I’ve just come out of the press screening of the festival’s Closing Night film – the ecological documentary The Ice and the Sky – and, for me, Cannes is finished for another year. A few great films and a handful of good-to-very good ones doesn’t feel like a terrific return but I missed a lot of what went on in the Directors Fortnight section this year – including the universally well-liked Turkish film Mustang – where the overall quality was reportedly very high (though I couldn’t say that about the Fortnight’s Closing Film, Dope). So, still plenty of Cannes titles to catch up on over the course of the year, and of course some films that I didn’t really enjoy or understand on first viewing here may very well improve on second viewing, in calmer surroundings (as happened with last year’s Palme d’Or winner Winter Sleep).
For now though, I’ll sign off with my personal Cannes top 10 (a clear top 3 and then the rest, all in alphabetical order), and a no-doubt poor attempt at some prize predictions:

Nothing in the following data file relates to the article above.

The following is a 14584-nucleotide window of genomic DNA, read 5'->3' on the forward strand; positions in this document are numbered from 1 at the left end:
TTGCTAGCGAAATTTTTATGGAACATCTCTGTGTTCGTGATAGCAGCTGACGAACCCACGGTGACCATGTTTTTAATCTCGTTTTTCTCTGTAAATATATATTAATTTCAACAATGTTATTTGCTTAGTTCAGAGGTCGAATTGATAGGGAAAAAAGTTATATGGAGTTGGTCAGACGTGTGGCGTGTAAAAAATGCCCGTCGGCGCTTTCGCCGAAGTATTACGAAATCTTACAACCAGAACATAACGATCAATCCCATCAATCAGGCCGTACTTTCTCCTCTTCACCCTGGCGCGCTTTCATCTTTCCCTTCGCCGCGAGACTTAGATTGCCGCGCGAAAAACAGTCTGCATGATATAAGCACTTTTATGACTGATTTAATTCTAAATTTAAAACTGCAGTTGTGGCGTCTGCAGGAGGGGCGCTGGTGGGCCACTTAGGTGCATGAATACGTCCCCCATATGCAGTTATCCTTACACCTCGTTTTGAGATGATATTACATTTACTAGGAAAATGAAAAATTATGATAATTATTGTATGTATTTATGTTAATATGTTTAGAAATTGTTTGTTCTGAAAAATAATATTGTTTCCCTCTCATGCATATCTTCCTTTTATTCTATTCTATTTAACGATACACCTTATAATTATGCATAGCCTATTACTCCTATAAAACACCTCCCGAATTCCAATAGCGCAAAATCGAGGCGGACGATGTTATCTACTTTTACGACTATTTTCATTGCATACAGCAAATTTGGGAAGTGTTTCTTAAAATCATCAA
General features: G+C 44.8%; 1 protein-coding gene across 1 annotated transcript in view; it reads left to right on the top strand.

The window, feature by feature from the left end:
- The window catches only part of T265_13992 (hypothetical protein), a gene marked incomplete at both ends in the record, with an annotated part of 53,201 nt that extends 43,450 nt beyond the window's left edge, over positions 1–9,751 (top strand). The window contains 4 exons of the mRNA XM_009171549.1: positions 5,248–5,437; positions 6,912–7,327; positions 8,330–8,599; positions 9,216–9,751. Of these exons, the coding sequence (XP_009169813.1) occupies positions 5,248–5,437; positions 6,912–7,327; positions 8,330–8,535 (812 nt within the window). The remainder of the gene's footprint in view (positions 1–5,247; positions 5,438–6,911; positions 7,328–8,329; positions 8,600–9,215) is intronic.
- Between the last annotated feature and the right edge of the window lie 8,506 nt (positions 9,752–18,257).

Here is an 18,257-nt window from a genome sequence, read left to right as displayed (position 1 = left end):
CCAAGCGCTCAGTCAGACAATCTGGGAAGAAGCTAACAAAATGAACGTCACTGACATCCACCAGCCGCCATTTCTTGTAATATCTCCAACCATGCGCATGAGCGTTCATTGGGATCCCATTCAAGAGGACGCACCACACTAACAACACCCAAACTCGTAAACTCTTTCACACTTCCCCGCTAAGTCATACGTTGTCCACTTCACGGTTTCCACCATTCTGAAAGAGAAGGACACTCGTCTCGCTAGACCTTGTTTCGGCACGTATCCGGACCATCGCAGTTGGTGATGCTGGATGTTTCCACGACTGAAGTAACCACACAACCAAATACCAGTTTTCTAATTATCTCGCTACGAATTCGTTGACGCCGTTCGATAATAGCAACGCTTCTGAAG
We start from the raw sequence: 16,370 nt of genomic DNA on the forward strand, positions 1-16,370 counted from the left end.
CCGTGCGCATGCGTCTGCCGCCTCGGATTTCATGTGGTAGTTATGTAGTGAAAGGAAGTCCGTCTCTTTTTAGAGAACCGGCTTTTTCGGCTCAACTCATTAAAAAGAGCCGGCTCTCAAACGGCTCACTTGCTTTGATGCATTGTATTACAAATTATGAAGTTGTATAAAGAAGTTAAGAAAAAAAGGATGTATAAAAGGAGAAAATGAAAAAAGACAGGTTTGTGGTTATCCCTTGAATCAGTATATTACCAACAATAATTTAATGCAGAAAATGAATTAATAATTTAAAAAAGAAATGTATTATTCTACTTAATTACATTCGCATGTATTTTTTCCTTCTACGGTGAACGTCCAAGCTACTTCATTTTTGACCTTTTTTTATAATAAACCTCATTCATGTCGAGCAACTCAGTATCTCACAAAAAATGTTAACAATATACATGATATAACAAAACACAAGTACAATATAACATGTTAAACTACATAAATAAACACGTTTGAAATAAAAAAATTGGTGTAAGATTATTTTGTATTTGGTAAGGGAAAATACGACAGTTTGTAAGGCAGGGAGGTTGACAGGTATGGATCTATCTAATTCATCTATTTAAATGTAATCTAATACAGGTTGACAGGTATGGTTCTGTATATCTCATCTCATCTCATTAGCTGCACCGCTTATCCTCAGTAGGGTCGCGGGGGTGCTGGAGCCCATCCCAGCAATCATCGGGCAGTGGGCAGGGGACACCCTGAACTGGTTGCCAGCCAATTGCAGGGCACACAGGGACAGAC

Cannes Top 3:
THE ASSASSIN (Hou Hsiao-Hsien, in Competition)
CAROL (Todd Haynes, in Competition)
MY GOLDEN DAYS (Arnaud Desplechin, in Directors Fortnight)
CEMETERY OF SPLENDOUR (Apichatpong Weerasethakul, in Competition)
HITCHCOCK/TRUFFAUT (Kent Jones/Serge Toucabia, in Cannes Classics)
THE MEASURE OF A MAN (Stephane Brize, in Competition)
MEDITERRANEA (Jonas Carpignano, in Critics Week)
MOUNTAINS MAY DEPART (Jia Zhang-ke, in Competition)
SON OF SAUL (Laszlo Nemes, in Competition)
THE TREASURE (Corneliu Porumboiu, in Un Certain Regard)
As for predictions, I’d go for Carol to win the Palme d’Or, Hou Hsiao-Hsien to win the Director prize, Zhao Tao to win Best Actress for Mountains May Depart and a toss-up between British actors Michael Caine and Tim Roth for Actor, in Youth and Chronic repsectively. Son of Saul should win the Camera d’Or for Best First Film, but that film – and its director Laszlo Nemes and lead actor Geza Rohrig – could easily win the top prize in any of the above eligible categories.